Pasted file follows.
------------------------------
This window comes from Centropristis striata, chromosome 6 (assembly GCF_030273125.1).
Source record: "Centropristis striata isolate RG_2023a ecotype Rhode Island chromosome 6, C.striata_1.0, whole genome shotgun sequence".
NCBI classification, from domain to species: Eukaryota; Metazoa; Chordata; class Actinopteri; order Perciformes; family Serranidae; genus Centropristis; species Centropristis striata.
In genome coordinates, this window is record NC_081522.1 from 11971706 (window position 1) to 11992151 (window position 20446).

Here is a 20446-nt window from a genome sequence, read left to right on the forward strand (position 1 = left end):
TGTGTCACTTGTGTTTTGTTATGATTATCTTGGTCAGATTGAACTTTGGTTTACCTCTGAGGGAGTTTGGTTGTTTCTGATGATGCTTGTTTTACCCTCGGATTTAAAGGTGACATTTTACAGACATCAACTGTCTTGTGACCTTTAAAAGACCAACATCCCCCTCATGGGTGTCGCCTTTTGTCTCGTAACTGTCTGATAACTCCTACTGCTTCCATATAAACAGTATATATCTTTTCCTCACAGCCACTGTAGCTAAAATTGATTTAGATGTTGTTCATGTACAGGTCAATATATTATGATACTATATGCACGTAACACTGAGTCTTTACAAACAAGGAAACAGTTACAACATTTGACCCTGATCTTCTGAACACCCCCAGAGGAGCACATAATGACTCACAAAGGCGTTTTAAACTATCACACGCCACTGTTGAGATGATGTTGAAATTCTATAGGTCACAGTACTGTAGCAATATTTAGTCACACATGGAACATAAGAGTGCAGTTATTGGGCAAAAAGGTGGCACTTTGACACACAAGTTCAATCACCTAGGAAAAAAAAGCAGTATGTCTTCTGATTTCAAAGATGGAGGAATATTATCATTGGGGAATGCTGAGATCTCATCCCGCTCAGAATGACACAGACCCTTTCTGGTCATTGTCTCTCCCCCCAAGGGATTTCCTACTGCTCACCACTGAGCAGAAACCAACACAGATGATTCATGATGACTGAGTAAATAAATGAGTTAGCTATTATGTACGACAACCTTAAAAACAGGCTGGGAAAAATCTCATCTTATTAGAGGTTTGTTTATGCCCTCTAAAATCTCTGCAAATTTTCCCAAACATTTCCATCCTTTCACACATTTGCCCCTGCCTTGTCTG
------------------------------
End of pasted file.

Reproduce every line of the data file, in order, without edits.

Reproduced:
This window comes from Centropristis striata, chromosome 6 (assembly GCF_030273125.1).
Source record: "Centropristis striata isolate RG_2023a ecotype Rhode Island chromosome 6, C.striata_1.0, whole genome shotgun sequence".
NCBI classification, from domain to species: Eukaryota; Metazoa; Chordata; class Actinopteri; order Perciformes; family Serranidae; genus Centropristis; species Centropristis striata.
In genome coordinates, this window is record NC_081522.1 from 11971706 (window position 1) to 11992151 (window position 20446).

Here is a 20446-nt window from a genome sequence, read left to right on the forward strand (position 1 = left end):
TGTGTCACTTGTGTTTTGTTATGATTATCTTGGTCAGATTGAACTTTGGTTTACCTCTGAGGGAGTTTGGTTGTTTCTGATGATGCTTGTTTTACCCTCGGATTTAAAGGTGACATTTTACAGACATCAACTGTCTTGTGACCTTTAAAAGACCAACATCCCCCTCATGGGTGTCGCCTTTTGTCTCGTAACTGTCTGATAACTCCTACTGCTTCCATATAAACAGTATATATCTTTTCCTCACAGCCACTGTAGCTAAAATTGATTTAGATGTTGTTCATGTACAGGTCAATATATTATGATACTATATGCACGTAACACTGAGTCTTTACAAACAAGGAAACAGTTACAACATTTGACCCTGATCTTCTGAACACCCCCAGAGGAGCACATAATGACTCACAAAGGCGTTTTAAACTATCACACGCCACTGTTGAGATGATGTTGAAATTCTATAGGTCACAGTACTGTAGCAATATTTAGTCACACATGGAACATAAGAGTGCAGTTATTGGGCAAAAAGGTGGCACTTTGACACACAAGTTCAATCACCTAGGAAAAAAAAGCAGTATGTCTTCTGATTTCAAAGATGGAGGAATATTATCATTGGGGAATGCTGAGATCTCATCCCGCTCAGAATGACACAGACCCTTTCTGGTCATTGTCTCTCCCCCCAAGGGATTTCCTACTGCTCACCACTGAGCAGAAACCAACACAGATGATTCATGATGACTGAGTAAATAAATGAGTTAGCTATTATGTACGACAACCTTAAAAACAGGCTGGGAAAAATCTCATCTTATTAGAGGTTTGTTTATGCCCTCTAAAATCTCTGCAAATTTTCCCAAACATTTCCATCCTTTCACACATTTGCCCCTGCCTTGTCTG